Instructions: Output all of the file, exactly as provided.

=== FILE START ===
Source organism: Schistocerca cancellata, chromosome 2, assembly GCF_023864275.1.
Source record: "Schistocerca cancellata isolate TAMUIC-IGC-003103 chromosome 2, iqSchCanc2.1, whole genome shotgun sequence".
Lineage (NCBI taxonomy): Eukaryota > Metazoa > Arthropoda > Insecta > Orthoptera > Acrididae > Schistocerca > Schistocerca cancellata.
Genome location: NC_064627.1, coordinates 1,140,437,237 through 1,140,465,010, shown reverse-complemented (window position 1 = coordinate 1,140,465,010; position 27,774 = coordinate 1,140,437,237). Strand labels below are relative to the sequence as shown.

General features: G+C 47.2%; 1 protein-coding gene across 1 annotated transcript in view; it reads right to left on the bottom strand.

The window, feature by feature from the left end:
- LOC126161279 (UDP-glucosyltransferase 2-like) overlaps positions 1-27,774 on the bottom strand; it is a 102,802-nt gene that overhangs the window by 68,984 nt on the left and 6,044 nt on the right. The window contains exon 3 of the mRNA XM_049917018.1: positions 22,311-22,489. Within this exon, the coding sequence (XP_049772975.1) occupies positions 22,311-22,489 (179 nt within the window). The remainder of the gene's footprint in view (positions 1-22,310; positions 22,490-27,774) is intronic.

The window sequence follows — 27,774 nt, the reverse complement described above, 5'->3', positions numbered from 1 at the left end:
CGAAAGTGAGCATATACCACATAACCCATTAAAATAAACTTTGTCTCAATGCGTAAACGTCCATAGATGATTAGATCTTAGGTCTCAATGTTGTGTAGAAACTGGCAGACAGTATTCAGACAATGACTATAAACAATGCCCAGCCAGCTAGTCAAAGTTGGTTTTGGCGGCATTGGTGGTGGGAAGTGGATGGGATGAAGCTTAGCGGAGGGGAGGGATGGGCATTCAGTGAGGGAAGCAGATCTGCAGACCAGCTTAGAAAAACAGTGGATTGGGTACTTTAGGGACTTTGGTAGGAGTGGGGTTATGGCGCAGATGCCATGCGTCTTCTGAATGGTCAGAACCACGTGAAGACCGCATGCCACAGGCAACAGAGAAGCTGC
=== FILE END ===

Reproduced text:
Source organism: Schistocerca cancellata, chromosome 2, assembly GCF_023864275.1.
Source record: "Schistocerca cancellata isolate TAMUIC-IGC-003103 chromosome 2, iqSchCanc2.1, whole genome shotgun sequence".
Lineage (NCBI taxonomy): Eukaryota > Metazoa > Arthropoda > Insecta > Orthoptera > Acrididae > Schistocerca > Schistocerca cancellata.
Genome location: NC_064627.1, coordinates 1,140,437,237 through 1,140,465,010, shown reverse-complemented (window position 1 = coordinate 1,140,465,010; position 27,774 = coordinate 1,140,437,237). Strand labels below are relative to the sequence as shown.

General features: G+C 47.2%; 1 protein-coding gene across 1 annotated transcript in view; it reads right to left on the bottom strand.

The window, feature by feature from the left end:
- LOC126161279 (UDP-glucosyltransferase 2-like) overlaps positions 1-27,774 on the bottom strand; it is a 102,802-nt gene that overhangs the window by 68,984 nt on the left and 6,044 nt on the right. The window contains exon 3 of the mRNA XM_049917018.1: positions 22,311-22,489. Within this exon, the coding sequence (XP_049772975.1) occupies positions 22,311-22,489 (179 nt within the window). The remainder of the gene's footprint in view (positions 1-22,310; positions 22,490-27,774) is intronic.

The window sequence follows — 27,774 nt, the reverse complement described above, 5'->3', positions numbered from 1 at the left end:
CGAAAGTGAGCATATACCACATAACCCATTAAAATAAACTTTGTCTCAATGCGTAAACGTCCATAGATGATTAGATCTTAGGTCTCAATGTTGTGTAGAAACTGGCAGACAGTATTCAGACAATGACTATAAACAATGCCCAGCCAGCTAGTCAAAGTTGGTTTTGGCGGCATTGGTGGTGGGAAGTGGATGGGATGAAGCTTAGCGGAGGGGAGGGATGGGCATTCAGTGAGGGAAGCAGATCTGCAGACCAGCTTAGAAAAACAGTGGATTGGGTACTTTAGGGACTTTGGTAGGAGTGGGGTTATGGCGCAGATGCCATGCGTCTTCTGAATGGTCAGAACCACGTGAAGACCGCATGCCACAGGCAACAGAGAAGCTGC